“Batch vs. Interactive Learning by Demonstration” (P. Zang, R. Tian, A.L. Thomaz, C. Isbell): We show the computational benefits of collecting LbD examples online rather than in a batch fashion. In an interactive setting people automatically improve their teaching strategy when it is sub-optimal.
And here are some cool things I learned at ICDL.
Keynote speaker, Felix Warneken, gave a really interesting talk about the origins of cooperative behavior in humans. Are people helpful and good at teamwork because you learn it, or do we have some predisposition? His work takes you through a series of great experiments with young children, showing that helping and cooperation are things we are at least partly hardwired to do.
Chen Yu, from Indiana, does some really nice research looking into how babies look around a scene, and how this is different than adults or even older children. They do this by having them wear headbands with cameras, then they can do some nice correlations across multiple video streams and audio streams to analyze the data. For younger children, visual selection is very tied to manual selection. And the success of word learning is determined by the visual dominance of the named target.
Vollmer et al, from Bielefeld, did an analysis of their motionese video corpus, and showed the different ways that a child learner gives feedback to an adult teacher. Particularly that this changes from being dominated by gaze behaviors, to more complex anticipatory gestures between the ages of 8mo to 30 mo.
Several papers touched on the topic of Intrinsic motivation for robots, as inspired by babies and other natural learners. Over the past few years there has been growing interest in this idea. People have gone from focusing on curiosity and novelty, to competence and mastery. There were papers on this topic from Barto’s lab, and from Oudeyer’s. The IM CLeVeR project was also presented, this is a large EU funded collaboration that aims to address intrinsic motivation for robots.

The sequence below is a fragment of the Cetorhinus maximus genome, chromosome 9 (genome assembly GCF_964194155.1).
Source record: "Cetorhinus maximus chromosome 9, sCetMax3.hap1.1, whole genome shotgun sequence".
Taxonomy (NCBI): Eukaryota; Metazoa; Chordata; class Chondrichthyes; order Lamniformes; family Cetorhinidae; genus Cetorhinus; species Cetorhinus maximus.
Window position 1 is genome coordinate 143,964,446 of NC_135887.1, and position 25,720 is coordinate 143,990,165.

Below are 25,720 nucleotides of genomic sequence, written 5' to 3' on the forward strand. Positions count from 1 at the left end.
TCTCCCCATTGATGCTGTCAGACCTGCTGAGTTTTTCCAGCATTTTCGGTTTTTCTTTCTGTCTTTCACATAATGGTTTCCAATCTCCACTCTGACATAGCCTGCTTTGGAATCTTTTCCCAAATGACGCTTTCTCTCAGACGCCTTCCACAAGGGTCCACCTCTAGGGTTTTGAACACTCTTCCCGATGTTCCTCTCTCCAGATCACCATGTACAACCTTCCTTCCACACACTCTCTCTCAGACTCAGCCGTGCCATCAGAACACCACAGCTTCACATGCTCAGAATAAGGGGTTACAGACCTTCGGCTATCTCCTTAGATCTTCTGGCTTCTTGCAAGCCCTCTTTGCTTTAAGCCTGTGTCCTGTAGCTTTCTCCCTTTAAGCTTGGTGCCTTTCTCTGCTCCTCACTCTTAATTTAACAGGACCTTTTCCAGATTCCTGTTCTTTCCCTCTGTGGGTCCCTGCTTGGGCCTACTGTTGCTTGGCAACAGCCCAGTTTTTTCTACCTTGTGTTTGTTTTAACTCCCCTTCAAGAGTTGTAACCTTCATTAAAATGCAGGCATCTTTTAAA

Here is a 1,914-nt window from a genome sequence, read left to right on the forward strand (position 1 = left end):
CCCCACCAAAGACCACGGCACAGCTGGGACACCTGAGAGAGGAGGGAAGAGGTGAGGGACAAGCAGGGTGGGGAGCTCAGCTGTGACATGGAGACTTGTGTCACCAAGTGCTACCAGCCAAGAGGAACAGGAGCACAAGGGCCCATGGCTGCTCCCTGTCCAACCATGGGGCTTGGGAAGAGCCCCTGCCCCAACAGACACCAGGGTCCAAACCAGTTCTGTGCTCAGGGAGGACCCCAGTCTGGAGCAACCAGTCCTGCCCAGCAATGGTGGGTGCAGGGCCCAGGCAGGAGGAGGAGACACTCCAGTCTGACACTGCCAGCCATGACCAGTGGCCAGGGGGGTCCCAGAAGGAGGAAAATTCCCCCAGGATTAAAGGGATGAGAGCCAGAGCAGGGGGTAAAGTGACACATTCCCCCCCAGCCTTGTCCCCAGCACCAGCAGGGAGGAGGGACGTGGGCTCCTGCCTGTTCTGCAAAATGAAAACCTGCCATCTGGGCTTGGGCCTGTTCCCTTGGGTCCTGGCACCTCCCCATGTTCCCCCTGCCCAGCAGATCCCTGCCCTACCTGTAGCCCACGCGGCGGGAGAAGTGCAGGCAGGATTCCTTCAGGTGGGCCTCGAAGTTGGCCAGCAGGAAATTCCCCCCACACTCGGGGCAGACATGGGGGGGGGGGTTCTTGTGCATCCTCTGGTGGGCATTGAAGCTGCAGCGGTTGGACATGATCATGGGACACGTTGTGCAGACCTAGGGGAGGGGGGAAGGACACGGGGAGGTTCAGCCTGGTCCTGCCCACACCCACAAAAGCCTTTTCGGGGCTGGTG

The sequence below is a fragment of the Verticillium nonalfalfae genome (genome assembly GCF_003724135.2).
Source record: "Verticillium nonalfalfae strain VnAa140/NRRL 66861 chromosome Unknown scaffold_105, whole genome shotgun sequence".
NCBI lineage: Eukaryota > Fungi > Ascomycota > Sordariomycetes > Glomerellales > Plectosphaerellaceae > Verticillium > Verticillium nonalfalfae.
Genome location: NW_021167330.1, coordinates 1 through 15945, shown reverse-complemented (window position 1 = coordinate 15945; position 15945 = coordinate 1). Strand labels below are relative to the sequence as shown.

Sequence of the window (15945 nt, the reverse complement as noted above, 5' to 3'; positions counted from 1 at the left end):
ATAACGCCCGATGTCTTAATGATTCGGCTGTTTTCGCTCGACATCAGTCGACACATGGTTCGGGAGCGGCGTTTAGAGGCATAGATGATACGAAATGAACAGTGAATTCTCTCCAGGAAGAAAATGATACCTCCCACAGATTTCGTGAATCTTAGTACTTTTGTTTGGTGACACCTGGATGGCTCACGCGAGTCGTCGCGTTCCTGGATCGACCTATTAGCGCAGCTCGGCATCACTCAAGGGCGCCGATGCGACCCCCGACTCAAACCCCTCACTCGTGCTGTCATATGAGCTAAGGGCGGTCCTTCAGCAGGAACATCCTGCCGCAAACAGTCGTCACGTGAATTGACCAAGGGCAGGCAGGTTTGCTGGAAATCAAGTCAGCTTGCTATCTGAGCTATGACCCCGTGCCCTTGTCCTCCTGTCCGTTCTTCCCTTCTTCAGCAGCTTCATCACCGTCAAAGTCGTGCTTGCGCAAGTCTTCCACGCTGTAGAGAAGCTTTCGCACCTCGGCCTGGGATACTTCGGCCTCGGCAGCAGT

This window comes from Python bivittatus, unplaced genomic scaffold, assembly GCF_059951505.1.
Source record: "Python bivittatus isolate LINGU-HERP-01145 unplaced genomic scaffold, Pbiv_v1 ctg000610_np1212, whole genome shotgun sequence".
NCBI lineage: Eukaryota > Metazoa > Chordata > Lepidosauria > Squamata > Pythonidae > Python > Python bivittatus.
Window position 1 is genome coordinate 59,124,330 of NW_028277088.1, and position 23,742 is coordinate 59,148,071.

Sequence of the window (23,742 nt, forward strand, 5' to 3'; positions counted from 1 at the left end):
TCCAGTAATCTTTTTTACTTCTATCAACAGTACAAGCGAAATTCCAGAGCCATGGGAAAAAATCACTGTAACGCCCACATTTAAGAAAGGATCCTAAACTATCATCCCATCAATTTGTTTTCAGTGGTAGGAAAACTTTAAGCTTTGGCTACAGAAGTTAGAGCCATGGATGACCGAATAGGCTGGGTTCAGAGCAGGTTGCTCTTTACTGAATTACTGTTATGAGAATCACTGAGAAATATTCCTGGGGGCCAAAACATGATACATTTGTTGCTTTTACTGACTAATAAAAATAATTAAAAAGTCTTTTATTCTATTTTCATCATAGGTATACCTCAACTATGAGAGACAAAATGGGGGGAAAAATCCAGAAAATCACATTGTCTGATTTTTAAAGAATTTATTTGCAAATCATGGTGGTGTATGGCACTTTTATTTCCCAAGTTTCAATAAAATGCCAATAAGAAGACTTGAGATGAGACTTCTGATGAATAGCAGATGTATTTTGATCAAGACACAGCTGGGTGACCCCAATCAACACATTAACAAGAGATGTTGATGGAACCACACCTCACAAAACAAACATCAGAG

Exciting news recently in the realm of robotics and public policy. Robotics is recommended as a Science and Technology Priority for the 2012 budget. The recent OSTP/OMB memo lists six challenge areas, the first of which is “Promoting sustainable economic growth and job creation,” and one of the three recommendations in this section is:
“Support R&D in advanced manufacturing to strengthen U.S. robotics, cyber-physical systems, and flexible manufacturing.”
Congratulations to Henrik Christensen and all of those in the robotics community that have worked hard over the past couple of years to educate the science and technology policy makers about the ways in which robotics research and development can have a positive impact on the U.S. economy and society.
The Nineteenth Edition of the Robotics Program at AAAI is happening right now in Atlanta GA, July 12-15th, at the Westin Peachtree Plaza. This year’s event is co-chaired by Monica Anderson and Andrea Thomaz, and is sponsored by the NSF, Microsoft Research, and iRobot.
The AAAI Robotics Program has a long tradition of demonstrating innovative research at the intersection of robotics and artificial intelligence. This year, the AAAI-10 Robotics Program will feature a workshop on “Enabling Intelligence through Middleware” (July 12th) and a robotics exhibition (July 13-15th) with the following demonstrations of intelligent robotics on display Tues-Thursday, in the Vinings rooms on the 6th floor (near registration).
Robotic Chess: Small Scale Manipulation Challenge: The AAAI-2010 Small-Scale Manipulation Challenge is designed to highlight advances in embodied intelligence using smaller than human size robots. Robotic chess requires the integration of sensing, planning and actuation and provides an opportunity for performance on a common, well-defined task. The chess challenge will run on Tuesday July 13th, with matches at 10am, 1pm, and 4pm. Additionally the chess robots will be on display throughout the exhibit.
Learning by Demonstration Challenge: This will be the second annual exhibit and challenge on robot Learning by Demonstration (LbD). The purpose of this event is to bring together research and commercial groups to demonstrate complete platforms performing LbD tasks. Our long-term aim is to define increasingly challenging experiments for future LbD events and greater scientific understanding of the area. This year 5 teams will bring robots that will learn a sorting task from a human teacher. The LbD challenge will run on Wednesday July 14th at 4pm. And the LbD robots will be on display throughout the exhibit.
Robotics Education Track: This venue offers an accessible and flexible opportunity for undergraduate, early graduate, or pre-college student teams to design, implement, and demonstrate an autonomous robotic system. The tasks involved span physically-embodied AI: exploration, interaction, and learning within an unknown environment. In the long run, we hope to motivate hands-on AI robotics investigation both for its own sake and in service to other academic disciplines and educational goals. This year we have 8 university teams contributing to this part of the exhibit.